Or else cultural planning strategies are developed in response to cultural needs having become generally recognized and desirable e.g. that the city is alive, open, vibrant while becoming more competitive in other than the traditional fields of the economy as managed up to now.
Cultural planning strategies are also developed when there is an impulse coming from some cultural initiative with its own success story e.g. Edinburgh festival, or else by a city wishing and becoming a European cultural capital.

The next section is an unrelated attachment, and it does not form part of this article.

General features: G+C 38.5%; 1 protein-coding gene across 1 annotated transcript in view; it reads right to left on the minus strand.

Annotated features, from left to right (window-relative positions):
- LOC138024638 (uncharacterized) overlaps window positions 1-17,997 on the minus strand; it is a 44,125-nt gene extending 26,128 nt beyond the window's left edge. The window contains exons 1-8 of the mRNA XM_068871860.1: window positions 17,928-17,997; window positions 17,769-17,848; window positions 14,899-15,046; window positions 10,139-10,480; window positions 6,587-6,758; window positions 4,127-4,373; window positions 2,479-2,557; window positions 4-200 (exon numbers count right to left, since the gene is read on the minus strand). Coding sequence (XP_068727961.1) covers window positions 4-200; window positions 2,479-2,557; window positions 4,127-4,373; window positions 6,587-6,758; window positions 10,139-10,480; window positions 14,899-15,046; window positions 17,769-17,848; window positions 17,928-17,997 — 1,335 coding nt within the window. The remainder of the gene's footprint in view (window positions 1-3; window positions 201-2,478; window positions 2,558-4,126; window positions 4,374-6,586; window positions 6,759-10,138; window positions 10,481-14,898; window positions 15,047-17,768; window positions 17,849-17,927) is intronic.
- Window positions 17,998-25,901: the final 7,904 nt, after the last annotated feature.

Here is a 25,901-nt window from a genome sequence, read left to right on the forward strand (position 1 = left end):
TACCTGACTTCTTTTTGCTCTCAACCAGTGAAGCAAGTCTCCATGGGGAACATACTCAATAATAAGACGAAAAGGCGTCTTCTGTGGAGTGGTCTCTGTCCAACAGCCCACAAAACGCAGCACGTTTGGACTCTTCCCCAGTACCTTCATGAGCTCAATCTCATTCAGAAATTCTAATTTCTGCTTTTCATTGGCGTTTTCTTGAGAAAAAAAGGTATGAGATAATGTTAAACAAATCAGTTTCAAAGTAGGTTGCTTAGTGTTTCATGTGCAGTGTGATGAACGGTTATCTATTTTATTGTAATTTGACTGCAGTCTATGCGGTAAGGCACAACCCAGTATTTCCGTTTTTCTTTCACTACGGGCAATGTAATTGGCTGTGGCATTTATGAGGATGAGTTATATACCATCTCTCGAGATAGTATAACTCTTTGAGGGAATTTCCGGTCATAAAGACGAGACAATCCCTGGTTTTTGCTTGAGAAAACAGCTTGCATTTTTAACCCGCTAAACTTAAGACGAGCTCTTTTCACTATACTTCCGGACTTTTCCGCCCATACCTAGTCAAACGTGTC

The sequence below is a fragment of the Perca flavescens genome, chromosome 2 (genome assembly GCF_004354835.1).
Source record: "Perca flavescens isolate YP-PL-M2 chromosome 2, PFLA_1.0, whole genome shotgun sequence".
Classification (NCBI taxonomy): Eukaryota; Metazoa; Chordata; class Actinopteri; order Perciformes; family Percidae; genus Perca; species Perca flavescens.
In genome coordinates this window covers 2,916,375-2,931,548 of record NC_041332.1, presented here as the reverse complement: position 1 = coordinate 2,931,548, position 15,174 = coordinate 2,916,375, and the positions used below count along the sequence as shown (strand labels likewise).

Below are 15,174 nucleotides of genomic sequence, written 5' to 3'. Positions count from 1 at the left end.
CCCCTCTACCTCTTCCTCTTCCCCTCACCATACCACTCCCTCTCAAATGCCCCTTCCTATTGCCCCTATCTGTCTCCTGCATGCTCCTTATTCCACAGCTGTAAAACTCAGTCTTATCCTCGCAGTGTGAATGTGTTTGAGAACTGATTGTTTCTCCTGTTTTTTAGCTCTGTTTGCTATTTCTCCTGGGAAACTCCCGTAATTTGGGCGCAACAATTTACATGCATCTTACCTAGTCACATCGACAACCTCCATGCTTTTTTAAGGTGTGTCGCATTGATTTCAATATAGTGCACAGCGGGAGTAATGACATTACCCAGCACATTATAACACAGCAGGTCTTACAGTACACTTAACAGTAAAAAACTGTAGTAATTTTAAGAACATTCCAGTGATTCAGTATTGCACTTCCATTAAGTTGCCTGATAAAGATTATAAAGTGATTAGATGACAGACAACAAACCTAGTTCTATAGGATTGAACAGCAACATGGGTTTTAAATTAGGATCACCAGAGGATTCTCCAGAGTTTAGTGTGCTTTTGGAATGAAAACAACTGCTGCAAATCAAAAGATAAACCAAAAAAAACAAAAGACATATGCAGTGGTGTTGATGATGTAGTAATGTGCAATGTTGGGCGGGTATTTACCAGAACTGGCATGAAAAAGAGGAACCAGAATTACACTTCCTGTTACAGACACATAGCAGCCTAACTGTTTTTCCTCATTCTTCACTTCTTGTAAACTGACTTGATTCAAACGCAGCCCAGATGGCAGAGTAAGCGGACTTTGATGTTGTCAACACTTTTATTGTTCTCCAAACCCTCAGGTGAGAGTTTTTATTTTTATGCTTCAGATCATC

The major assumption for promising to be a successful cultural planning strategy is when culture itself is in a flux and there is besides a movement of people and goods a lot of good ideas abounding to undertake cultural initiatives at all levels. Cities can seize upon local initiatives by providing them with space while on the other hand the willingness of all citizens to participate in a bid (e.g. all Leipzig citizens joined the city’s effort to get the Olympic bid by bicycling in a marathon around the city and undertaking other actions to draw the attention of the Olympic Committee to the fact that the people of Leipzig support this effort – one of the criterion for awarding the Olympic Games to any city) can make the city go for the whole revamping of its image and promise to be able to cope with a greater cultural demand upon its cultural and other infrastructures. In that case a success is directly linked to a cultural capacity to respond in a qualitative way to the challenge. It would mean the city can translate the tasks ahead in such a way that the organizational capacity amounts to a qualitative leap in the city’s development and thereby stands to gain in profile.